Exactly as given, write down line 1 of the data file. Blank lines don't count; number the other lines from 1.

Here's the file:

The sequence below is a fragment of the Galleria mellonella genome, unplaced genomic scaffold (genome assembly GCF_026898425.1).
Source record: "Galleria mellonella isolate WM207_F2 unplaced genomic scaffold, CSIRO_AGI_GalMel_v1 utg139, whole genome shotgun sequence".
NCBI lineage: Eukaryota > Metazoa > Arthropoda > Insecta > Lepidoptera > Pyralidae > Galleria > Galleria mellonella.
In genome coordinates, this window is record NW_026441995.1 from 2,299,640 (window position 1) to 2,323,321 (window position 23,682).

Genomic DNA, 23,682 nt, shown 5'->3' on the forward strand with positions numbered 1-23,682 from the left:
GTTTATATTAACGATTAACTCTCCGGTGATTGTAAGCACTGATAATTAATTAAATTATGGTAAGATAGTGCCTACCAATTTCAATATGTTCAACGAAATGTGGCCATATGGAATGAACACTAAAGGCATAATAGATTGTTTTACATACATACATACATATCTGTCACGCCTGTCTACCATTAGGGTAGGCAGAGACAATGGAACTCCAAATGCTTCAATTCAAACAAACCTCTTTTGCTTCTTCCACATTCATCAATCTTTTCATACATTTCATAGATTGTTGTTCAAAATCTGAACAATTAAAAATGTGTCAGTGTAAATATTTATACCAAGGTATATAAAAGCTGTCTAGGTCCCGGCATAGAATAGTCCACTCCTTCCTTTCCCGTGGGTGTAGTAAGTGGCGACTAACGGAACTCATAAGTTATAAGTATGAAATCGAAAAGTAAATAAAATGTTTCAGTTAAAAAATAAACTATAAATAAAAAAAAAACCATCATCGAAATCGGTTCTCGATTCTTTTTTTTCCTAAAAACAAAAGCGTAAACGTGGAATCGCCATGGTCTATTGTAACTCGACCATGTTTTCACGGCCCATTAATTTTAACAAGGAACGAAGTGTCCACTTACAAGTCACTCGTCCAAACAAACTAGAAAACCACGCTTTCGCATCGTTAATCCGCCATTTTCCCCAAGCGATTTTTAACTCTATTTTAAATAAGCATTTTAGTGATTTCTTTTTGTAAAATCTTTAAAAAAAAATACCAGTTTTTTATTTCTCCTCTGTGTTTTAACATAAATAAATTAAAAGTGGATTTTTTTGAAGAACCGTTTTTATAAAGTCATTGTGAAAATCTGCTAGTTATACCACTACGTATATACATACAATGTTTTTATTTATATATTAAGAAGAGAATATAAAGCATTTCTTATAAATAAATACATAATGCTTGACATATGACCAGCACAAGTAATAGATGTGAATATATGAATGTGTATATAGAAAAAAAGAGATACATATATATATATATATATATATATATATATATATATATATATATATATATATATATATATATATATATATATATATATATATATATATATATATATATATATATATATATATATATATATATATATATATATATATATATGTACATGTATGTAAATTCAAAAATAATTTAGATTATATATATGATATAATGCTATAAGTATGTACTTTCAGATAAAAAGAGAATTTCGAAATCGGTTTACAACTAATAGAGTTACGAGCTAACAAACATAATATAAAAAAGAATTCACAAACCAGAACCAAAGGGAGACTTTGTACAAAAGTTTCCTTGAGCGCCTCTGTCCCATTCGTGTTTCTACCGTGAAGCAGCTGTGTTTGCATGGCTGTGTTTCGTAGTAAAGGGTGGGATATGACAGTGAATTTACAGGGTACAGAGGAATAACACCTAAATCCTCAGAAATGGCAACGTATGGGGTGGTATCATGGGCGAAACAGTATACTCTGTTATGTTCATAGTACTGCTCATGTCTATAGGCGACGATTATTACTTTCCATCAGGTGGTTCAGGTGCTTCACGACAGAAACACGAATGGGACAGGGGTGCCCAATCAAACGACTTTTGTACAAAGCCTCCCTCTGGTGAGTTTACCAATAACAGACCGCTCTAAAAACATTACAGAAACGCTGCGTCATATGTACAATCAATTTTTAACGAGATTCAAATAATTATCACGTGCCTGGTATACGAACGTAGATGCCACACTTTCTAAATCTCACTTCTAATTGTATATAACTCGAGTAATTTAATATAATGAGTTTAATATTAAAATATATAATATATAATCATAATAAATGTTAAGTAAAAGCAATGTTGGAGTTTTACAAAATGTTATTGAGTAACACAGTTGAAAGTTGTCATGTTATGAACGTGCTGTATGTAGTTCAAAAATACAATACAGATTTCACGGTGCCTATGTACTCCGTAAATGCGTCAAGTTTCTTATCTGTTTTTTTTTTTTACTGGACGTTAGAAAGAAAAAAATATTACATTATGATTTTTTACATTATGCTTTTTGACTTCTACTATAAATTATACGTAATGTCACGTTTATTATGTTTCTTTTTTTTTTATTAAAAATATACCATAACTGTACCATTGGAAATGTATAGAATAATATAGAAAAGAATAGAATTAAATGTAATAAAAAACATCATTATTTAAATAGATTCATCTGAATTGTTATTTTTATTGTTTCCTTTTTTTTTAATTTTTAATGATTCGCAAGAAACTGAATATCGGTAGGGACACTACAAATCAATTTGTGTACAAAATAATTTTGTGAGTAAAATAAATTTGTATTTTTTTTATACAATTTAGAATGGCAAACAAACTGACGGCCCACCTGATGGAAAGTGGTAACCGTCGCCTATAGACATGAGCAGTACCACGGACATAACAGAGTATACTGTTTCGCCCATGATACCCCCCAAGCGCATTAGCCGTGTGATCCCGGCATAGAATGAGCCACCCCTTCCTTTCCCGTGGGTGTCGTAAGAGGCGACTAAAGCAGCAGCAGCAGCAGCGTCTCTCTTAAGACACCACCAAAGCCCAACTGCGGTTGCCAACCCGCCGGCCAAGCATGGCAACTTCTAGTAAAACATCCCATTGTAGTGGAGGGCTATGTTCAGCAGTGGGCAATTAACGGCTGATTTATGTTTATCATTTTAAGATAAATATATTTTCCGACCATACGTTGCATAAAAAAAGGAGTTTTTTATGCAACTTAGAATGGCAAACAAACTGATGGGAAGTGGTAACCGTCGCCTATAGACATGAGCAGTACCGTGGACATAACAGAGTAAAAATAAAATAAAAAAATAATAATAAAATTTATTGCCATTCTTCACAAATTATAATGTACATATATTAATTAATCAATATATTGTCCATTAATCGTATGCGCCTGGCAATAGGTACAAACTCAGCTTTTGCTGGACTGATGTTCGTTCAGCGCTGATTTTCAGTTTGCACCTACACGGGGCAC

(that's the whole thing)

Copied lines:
The sequence below is a fragment of the Galleria mellonella genome, unplaced genomic scaffold (genome assembly GCF_026898425.1).